Jacques Louis David left behind a number of sketchbooks which contain a large array of sketches in a variety of states of completion. Some derive from his early days as a student where he would travel around the city of Rome, endlessly and obsessively noting down each and every historical item that grabbed his attention. Being before the days of modern media, it was felt necessary to have one's own copy of these different things, and taking quick photographs was also not an option. By producing handmade sketches, he could also later translate some of these into elements of larger compositions, normally paintings.
Even just during this period of study, David would produce over one thousand drawings of various Roman-related items including buildings, clothing and more detailed scenes. These remained by his side throughout his lifetime, and would refer to them from time to time for ideas and technical information about elements of new artworks. In order to allow these original drawings to best serve this purpose, he chose to re-order them as seperate sleeves so that he could find specific topics grouped together, rather than their initial ordering that would have been purely chronological.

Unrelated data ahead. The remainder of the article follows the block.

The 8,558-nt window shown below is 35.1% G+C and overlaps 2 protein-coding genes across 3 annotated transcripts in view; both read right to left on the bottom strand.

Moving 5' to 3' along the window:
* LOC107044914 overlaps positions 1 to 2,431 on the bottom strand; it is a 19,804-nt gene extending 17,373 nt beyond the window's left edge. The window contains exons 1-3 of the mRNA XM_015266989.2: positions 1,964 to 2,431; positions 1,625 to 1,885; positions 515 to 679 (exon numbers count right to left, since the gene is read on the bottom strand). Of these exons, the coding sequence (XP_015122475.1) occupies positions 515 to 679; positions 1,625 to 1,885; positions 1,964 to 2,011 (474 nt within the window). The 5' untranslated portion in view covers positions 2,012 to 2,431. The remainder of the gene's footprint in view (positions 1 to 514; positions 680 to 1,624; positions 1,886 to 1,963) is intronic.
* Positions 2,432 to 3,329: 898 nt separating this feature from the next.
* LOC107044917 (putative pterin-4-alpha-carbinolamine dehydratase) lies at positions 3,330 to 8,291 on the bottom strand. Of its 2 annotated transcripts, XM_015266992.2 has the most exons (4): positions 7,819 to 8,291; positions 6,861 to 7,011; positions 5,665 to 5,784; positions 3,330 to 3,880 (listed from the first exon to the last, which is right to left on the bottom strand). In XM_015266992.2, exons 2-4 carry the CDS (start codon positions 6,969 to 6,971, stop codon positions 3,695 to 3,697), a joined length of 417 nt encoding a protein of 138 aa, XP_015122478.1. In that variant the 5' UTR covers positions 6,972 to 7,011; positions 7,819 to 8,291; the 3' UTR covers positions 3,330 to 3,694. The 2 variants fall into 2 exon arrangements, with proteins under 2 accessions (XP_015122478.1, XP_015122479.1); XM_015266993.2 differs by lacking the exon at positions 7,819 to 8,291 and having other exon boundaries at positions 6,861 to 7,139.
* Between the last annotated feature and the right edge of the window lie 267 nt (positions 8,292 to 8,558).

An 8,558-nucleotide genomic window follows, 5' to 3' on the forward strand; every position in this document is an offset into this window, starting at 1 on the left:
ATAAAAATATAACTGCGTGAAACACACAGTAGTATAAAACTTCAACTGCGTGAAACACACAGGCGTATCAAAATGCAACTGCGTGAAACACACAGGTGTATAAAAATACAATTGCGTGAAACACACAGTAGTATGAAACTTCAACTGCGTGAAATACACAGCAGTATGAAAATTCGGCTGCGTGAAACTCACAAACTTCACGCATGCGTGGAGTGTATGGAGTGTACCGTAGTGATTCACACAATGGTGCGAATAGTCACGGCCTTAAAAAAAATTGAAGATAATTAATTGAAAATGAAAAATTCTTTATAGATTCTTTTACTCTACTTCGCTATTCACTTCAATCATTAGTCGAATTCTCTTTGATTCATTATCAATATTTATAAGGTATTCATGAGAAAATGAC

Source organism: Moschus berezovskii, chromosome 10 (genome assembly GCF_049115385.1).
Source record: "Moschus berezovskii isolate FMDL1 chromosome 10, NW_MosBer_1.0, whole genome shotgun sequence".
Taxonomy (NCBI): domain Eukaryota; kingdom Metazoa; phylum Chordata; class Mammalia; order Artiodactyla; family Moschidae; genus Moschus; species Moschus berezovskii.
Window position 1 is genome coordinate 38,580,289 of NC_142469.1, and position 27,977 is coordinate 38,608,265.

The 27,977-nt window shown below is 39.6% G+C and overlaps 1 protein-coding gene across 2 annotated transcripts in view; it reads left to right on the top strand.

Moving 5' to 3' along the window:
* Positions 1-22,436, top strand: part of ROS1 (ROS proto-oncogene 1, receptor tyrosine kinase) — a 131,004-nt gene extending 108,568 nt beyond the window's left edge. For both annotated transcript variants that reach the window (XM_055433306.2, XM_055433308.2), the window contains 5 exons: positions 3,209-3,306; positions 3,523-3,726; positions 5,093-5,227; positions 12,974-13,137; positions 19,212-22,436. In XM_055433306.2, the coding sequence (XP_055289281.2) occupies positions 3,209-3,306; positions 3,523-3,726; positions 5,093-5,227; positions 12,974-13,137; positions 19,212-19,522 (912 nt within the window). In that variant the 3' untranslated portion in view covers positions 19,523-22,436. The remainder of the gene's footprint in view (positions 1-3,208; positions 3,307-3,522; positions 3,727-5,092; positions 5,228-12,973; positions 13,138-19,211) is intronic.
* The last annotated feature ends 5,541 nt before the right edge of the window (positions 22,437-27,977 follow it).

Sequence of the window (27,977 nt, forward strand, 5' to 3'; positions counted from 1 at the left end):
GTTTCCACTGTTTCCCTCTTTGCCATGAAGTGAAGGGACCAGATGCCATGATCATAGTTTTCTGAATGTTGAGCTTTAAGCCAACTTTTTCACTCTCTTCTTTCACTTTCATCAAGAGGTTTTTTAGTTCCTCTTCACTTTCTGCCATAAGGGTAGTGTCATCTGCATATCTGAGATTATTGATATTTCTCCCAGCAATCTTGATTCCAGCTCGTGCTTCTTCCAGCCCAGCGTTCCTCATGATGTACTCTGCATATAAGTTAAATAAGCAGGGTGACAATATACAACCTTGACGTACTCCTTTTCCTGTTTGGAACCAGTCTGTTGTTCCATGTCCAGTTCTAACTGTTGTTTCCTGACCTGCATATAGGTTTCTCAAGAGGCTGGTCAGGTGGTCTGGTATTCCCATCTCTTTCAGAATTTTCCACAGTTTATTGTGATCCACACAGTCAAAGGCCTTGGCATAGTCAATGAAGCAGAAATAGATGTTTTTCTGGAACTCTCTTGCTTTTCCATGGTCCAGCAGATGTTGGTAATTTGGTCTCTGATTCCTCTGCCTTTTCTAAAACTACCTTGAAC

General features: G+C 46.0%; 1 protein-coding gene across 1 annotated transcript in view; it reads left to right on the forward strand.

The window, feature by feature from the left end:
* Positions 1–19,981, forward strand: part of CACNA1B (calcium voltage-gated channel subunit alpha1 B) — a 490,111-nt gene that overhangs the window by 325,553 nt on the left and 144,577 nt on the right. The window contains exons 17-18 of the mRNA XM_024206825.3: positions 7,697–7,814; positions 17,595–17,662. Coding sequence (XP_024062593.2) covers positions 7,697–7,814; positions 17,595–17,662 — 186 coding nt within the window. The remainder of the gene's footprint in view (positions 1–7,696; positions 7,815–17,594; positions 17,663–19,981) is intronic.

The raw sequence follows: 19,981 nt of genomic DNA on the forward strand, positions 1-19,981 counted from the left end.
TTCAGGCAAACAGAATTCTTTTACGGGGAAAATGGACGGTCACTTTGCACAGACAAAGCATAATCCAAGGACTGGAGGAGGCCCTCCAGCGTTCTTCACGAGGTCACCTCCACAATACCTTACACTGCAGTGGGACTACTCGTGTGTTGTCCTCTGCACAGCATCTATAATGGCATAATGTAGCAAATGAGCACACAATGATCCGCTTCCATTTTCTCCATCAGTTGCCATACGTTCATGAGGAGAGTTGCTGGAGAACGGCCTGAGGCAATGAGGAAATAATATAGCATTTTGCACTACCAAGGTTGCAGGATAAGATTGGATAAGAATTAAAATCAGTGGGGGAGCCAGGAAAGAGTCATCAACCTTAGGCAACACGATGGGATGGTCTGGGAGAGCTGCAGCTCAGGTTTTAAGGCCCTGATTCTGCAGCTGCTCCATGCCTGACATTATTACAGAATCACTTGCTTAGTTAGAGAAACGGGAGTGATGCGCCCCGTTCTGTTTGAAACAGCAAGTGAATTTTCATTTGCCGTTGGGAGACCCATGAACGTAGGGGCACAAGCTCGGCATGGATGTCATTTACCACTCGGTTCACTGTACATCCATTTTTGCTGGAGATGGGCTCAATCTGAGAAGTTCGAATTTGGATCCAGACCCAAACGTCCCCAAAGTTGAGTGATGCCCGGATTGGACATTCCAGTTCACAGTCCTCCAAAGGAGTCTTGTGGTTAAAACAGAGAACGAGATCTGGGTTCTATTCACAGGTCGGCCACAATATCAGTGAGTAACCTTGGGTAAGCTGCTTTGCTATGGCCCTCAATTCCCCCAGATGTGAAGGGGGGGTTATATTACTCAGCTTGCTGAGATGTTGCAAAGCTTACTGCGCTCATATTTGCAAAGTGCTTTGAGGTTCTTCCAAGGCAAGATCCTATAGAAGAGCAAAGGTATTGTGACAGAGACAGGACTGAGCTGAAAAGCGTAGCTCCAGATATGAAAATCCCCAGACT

In total, 12 sketchbooks have been uncovered from the career of Neoclassical artist, Jacques Louis David. First and foremost, he was a history painter and in order to produce convincing and technically accurate depictions of items from centuries ago he would need to practice tirelessly, in both oils and also the fundamental drawings skills that unpinned everything. David was alive during a time of great political upheaval across the French kingdom. He became increasing embroiled in these turbulent times and was eventually arrested after falling on the wrong side of power. He would eventually prevail and became the official voice on art across the country, almost to the point of becoming dictatorial. His classical artist style would become the only accepted method for a number of years.
The Metropolitan Museum of Art holds a good collection of David drawings, many of which were gifted by Robert Lehman in 1975. They are mainly study pieces for complex paintings, with several produced for each one. Black chalk and brown ink were the most frequent tools used to put them together and they contain a variety of levels of detail from one to the next. Art historians have gained a huge amount of knowledge around this artist’s working practises thanks to these sketchbooks. To see his forms built up from nothing, then tweaked and amended over time has allowed us to appreciate the various stages of work that he put into each painting.